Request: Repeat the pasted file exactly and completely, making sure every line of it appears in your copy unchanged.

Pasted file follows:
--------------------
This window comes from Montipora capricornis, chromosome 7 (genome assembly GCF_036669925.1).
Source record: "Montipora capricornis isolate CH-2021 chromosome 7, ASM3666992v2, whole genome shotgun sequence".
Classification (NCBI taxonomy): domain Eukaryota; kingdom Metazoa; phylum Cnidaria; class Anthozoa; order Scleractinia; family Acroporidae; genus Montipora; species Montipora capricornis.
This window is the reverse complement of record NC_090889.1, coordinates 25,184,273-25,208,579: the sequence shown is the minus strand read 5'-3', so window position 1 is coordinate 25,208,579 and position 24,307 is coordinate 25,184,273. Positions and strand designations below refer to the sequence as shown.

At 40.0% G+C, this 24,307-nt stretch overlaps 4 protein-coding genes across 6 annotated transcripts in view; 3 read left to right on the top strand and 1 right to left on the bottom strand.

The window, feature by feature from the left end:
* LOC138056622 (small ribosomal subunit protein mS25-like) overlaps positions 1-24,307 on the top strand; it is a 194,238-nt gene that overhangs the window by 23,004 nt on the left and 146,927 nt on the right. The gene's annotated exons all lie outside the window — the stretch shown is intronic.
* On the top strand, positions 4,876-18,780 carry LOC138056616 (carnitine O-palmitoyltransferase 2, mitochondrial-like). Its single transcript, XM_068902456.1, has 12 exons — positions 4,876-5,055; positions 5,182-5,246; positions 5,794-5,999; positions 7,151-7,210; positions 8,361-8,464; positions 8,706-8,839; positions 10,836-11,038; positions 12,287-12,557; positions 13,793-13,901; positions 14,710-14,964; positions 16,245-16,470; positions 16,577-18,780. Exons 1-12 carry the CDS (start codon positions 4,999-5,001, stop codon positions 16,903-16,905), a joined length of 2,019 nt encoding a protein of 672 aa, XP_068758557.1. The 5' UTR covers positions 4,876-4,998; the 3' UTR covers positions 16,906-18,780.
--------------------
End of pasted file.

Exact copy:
This window comes from Montipora capricornis, chromosome 7 (genome assembly GCF_036669925.1).
Source record: "Montipora capricornis isolate CH-2021 chromosome 7, ASM3666992v2, whole genome shotgun sequence".
Classification (NCBI taxonomy): domain Eukaryota; kingdom Metazoa; phylum Cnidaria; class Anthozoa; order Scleractinia; family Acroporidae; genus Montipora; species Montipora capricornis.
This window is the reverse complement of record NC_090889.1, coordinates 25,184,273-25,208,579: the sequence shown is the minus strand read 5'-3', so window position 1 is coordinate 25,208,579 and position 24,307 is coordinate 25,184,273. Positions and strand designations below refer to the sequence as shown.

At 40.0% G+C, this 24,307-nt stretch overlaps 4 protein-coding genes across 6 annotated transcripts in view; 3 read left to right on the top strand and 1 right to left on the bottom strand.

The window, feature by feature from the left end:
* LOC138056622 (small ribosomal subunit protein mS25-like) overlaps positions 1-24,307 on the top strand; it is a 194,238-nt gene that overhangs the window by 23,004 nt on the left and 146,927 nt on the right. The gene's annotated exons all lie outside the window — the stretch shown is intronic.
* On the top strand, positions 4,876-18,780 carry LOC138056616 (carnitine O-palmitoyltransferase 2, mitochondrial-like). Its single transcript, XM_068902456.1, has 12 exons — positions 4,876-5,055; positions 5,182-5,246; positions 5,794-5,999; positions 7,151-7,210; positions 8,361-8,464; positions 8,706-8,839; positions 10,836-11,038; positions 12,287-12,557; positions 13,793-13,901; positions 14,710-14,964; positions 16,245-16,470; positions 16,577-18,780. Exons 1-12 carry the CDS (start codon positions 4,999-5,001, stop codon positions 16,903-16,905), a joined length of 2,019 nt encoding a protein of 672 aa, XP_068758557.1. The 5' UTR covers positions 4,876-4,998; the 3' UTR covers positions 16,906-18,780.